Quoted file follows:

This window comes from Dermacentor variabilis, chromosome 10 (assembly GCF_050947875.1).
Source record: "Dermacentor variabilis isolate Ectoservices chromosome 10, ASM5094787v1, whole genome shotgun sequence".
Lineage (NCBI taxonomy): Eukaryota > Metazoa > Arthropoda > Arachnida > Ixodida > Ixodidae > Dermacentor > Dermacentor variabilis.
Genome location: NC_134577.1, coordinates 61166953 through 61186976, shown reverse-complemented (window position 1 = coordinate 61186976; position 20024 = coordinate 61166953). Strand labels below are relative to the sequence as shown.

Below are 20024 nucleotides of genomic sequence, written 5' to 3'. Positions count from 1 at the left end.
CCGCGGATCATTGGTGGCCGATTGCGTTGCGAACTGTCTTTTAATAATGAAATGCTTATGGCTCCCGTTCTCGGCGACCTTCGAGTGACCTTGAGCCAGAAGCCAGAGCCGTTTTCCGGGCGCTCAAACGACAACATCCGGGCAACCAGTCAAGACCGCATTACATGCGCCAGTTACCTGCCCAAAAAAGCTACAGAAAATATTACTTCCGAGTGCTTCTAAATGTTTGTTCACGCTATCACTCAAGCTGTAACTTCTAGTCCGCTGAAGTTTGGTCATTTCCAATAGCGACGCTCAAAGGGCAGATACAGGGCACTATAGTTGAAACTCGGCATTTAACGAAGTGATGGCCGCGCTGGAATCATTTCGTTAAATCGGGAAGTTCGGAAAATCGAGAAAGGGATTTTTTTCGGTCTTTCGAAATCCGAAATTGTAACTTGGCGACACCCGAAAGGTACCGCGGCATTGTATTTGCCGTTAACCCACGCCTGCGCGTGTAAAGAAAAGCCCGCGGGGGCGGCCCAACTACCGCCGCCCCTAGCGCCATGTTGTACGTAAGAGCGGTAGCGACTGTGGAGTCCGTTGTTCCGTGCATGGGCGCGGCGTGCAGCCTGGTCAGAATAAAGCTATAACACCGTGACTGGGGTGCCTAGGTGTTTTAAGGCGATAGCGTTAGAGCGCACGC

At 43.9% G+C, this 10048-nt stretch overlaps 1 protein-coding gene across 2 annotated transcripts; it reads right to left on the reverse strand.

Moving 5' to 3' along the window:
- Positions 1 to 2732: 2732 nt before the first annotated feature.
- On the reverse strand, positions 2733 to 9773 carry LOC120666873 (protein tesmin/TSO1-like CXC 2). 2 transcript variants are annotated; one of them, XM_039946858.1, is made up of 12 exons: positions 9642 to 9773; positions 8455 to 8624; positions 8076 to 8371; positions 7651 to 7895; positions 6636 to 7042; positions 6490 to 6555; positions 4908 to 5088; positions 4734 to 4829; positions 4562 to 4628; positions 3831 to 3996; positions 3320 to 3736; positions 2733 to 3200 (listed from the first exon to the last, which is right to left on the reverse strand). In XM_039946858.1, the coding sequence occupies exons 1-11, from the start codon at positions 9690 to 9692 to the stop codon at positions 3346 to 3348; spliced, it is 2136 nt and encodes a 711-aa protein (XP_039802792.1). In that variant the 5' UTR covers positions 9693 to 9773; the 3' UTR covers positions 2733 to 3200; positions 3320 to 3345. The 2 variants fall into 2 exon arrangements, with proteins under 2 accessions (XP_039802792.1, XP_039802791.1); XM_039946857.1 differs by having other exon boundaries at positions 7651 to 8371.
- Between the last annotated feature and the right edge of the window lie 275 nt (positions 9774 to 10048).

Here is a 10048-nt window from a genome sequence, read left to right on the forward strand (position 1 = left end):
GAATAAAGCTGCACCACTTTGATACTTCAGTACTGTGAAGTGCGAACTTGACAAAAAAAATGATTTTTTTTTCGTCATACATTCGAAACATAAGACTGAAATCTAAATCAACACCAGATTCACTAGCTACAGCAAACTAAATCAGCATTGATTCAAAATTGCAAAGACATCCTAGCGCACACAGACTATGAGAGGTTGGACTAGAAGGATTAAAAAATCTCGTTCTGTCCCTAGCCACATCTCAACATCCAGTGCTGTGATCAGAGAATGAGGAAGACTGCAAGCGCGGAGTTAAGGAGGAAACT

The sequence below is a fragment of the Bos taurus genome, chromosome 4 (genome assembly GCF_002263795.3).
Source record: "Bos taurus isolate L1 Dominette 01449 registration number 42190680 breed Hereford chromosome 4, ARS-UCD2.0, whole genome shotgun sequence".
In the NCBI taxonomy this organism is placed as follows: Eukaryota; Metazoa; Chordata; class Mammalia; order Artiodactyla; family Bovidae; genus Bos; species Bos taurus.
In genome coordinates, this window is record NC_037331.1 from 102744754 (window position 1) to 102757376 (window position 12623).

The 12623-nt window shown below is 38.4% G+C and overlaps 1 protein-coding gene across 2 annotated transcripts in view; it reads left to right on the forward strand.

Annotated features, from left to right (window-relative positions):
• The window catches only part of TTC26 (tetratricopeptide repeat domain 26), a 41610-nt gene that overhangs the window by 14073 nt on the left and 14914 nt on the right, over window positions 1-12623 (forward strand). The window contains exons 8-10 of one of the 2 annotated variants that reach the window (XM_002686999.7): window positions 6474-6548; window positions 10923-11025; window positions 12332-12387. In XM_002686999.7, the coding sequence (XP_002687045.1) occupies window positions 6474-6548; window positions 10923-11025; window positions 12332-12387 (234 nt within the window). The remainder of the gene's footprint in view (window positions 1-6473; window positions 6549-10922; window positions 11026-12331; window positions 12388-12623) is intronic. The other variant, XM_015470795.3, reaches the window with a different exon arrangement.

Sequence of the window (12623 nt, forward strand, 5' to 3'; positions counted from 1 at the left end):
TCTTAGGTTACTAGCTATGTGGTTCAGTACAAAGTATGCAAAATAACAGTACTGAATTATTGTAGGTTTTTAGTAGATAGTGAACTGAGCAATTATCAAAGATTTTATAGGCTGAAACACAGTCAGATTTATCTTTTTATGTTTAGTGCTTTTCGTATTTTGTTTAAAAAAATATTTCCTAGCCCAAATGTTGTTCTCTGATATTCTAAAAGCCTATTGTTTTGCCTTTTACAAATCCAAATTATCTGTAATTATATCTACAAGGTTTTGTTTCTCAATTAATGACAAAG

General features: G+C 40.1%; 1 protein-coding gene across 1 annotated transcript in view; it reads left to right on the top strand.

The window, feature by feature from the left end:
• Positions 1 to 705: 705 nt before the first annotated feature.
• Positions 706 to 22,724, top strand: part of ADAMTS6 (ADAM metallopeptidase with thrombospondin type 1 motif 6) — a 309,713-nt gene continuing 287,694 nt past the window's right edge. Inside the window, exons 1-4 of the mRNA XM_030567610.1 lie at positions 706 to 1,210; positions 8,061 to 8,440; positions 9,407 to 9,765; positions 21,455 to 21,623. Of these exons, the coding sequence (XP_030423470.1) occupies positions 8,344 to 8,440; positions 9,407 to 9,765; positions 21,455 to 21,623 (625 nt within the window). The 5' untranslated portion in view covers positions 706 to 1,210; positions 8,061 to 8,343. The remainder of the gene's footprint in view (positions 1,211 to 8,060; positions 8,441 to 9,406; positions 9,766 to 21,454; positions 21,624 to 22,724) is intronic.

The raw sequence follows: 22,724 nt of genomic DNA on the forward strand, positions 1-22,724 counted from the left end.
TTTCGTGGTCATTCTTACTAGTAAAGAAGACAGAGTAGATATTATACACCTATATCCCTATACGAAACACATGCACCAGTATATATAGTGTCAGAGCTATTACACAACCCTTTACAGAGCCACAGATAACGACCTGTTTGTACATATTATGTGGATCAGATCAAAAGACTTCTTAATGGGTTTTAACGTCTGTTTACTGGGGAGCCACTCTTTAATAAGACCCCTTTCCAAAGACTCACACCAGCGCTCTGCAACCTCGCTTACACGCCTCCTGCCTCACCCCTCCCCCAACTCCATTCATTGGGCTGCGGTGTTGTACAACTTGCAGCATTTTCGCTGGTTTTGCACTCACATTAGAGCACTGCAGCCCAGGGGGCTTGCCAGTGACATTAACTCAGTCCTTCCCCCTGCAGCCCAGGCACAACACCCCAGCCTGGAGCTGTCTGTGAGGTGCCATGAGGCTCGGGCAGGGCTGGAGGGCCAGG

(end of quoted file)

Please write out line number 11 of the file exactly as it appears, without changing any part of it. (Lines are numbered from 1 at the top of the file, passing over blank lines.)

- Between the last annotated feature and the right edge of the window lie 275 nt (positions 9774 to 10048).